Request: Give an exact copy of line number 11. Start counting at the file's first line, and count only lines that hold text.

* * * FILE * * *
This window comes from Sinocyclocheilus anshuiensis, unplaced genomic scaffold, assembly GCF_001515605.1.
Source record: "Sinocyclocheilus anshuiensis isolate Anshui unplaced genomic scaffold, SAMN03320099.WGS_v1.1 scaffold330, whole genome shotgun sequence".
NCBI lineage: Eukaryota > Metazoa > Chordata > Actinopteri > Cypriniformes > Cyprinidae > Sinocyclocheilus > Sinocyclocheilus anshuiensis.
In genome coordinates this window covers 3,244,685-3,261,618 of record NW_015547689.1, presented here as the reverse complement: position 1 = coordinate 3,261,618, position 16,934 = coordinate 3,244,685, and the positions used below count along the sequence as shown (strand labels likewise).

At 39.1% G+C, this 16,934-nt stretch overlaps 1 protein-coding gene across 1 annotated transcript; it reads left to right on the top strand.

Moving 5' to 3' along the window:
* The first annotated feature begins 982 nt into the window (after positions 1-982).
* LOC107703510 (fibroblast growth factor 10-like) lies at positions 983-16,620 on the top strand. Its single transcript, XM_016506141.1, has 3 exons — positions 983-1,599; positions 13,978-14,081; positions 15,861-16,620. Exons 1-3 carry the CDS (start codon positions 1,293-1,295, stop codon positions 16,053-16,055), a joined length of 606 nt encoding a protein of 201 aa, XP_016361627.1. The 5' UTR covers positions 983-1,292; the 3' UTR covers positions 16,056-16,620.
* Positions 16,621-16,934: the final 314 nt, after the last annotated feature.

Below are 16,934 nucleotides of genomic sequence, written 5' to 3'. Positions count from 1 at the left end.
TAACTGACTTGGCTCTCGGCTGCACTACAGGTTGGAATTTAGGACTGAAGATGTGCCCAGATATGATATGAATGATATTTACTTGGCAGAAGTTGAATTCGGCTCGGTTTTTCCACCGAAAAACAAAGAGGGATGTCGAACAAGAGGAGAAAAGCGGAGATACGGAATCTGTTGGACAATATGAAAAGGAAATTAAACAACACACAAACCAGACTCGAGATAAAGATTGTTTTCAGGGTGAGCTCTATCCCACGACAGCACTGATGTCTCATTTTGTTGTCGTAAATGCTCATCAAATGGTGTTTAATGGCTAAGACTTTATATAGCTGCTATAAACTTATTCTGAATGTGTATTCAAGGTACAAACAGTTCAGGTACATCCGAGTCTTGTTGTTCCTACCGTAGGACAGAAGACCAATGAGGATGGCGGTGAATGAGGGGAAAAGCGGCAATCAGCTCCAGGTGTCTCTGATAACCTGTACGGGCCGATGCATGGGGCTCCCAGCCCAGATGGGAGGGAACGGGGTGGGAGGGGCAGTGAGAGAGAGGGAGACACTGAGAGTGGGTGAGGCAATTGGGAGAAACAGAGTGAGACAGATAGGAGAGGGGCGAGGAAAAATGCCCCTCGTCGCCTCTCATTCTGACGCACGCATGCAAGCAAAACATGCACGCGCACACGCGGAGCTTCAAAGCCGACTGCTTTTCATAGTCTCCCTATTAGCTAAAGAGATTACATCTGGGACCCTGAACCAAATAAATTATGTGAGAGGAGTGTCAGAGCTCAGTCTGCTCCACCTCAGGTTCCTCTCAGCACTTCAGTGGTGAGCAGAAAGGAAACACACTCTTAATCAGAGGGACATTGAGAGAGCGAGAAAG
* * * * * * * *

TAACTGACTTGGCTCTCGGCTGCACTACAGGTTGGAATTTAGGACTGAAGATGTGCCCAGATATGATATGAATGATATTTACTTGGCAGAAGTTGAATTCGGCTCGGTTTTTCCACCGAAAAACAAAGAGGGATGTCGAACAAGAGGAGAAAAGCGGAGATACGGAATCTGTTGGACAATATGAAAAGGAAATTAAACAACACACAAACCAGACTCGAGATAAAGATTGTTTTCAGGGTGAGCTCTATCCCACGACAGCACTGATGTCTCATTTTGTTGTCGTAAATGCTCATCAAATGGTGTTTAATGGCTAAGACTTTATATAGCTGCTATAAACTTATTCTGAATGTGTATTCAAGGTACAAACAGTTCAGGTACATCCGAGTCTTGTTGTTCCTACCGTAGGACAGAAGACCAATGAGGATGGCGGTGAATGAGGGGAAAAGCGGCAATCAGCTCCAGGTGTCTCTGATAACCTGTACGGGCCGATGCATGGGGCTCCCAGCCCAGATGGGAGGGAACGGGGTGGGAGGGGCAGTGAGAGAGAGGGAGACACTGAGAGTGGGTGAGGCAATTGGGAGAAACAGAGTGAGACAGATAGGAGAGGGGCGAGGAAAAATGCCCCTCGTCGCCTCTCATTCTGACGCACGCATGCAAGCAAAACATGCACGCGCACACGCGGAGCTTCAAAGCCGACTGCTTTTCATAGTCTCCCTATTAGCTAAAGAGATTACATCTGGGACCCTGAACCAAATAAATTATGTGAGAGGAGTGTCAGAGCTCAGTCTGCTCCACCTCAGGTTCCTCTCAGCACTTCAGTGGTGAGCAGAAAGGAAACACACTCTTAATCAGAGGGACATTGAGAGAGCGAGAAAG